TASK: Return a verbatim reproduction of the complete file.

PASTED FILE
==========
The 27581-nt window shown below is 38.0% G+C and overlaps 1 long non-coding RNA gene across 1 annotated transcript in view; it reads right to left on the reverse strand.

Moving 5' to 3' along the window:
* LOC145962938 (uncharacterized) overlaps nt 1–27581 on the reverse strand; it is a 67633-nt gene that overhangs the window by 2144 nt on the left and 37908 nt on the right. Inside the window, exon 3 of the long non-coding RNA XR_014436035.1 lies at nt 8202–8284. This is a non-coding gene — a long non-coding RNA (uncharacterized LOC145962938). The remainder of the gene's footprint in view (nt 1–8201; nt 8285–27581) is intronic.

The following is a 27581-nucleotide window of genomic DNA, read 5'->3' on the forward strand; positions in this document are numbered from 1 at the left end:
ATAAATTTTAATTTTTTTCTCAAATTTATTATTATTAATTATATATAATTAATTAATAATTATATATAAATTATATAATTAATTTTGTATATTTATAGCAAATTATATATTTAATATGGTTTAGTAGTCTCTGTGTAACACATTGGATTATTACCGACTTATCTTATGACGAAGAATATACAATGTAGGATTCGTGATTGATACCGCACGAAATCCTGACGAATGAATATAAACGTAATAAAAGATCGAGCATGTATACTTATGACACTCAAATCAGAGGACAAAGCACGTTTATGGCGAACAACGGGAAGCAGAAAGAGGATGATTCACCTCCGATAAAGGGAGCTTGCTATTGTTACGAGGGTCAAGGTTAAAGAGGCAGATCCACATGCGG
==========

The 27581-nt window shown below is 38.0% G+C and overlaps 1 long non-coding RNA gene across 1 annotated transcript in view; it reads right to left on the reverse strand.

Moving 5' to 3' along the window:
* LOC145962938 (uncharacterized) overlaps nt 1–27581 on the reverse strand; it is a 67633-nt gene that overhangs the window by 2144 nt on the left and 37908 nt on the right. Inside the window, exon 3 of the long non-coding RNA XR_014436035.1 lies at nt 8202–8284. This is a non-coding gene — a long non-coding RNA (uncharacterized LOC145962938). The remainder of the gene's footprint in view (nt 1–8201; nt 8285–27581) is intronic.

The following is a 27581-nucleotide window of genomic DNA, read 5'->3' on the forward strand; positions in this document are numbered from 1 at the left end:
ATAAATTTTAATTTTTTTCTCAAATTTATTATTATTAATTATATATAATTAATTAATAATTATATATAAATTATATAATTAATTTTGTATATTTATAGCAAATTATATATTTAATATGGTTTAGTAGTCTCTGTGTAACACATTGGATTATTACCGACTTATCTTATGACGAAGAATATACAATGTAGGATTCGTGATTGATACCGCACGAAATCCTGACGAATGAATATAAACGTAATAAAAGATCGAGCATGTATACTTATGACACTCAAATCAGAGGACAAAGCACGTTTATGGCGAACAACGGGAAGCAGAAAGAGGATGATTCACCTCCGATAAAGGGAGCTTGCTATTGTTACGAGGGTCAAGGTTAAAGAGGCAGATCCACATGCGG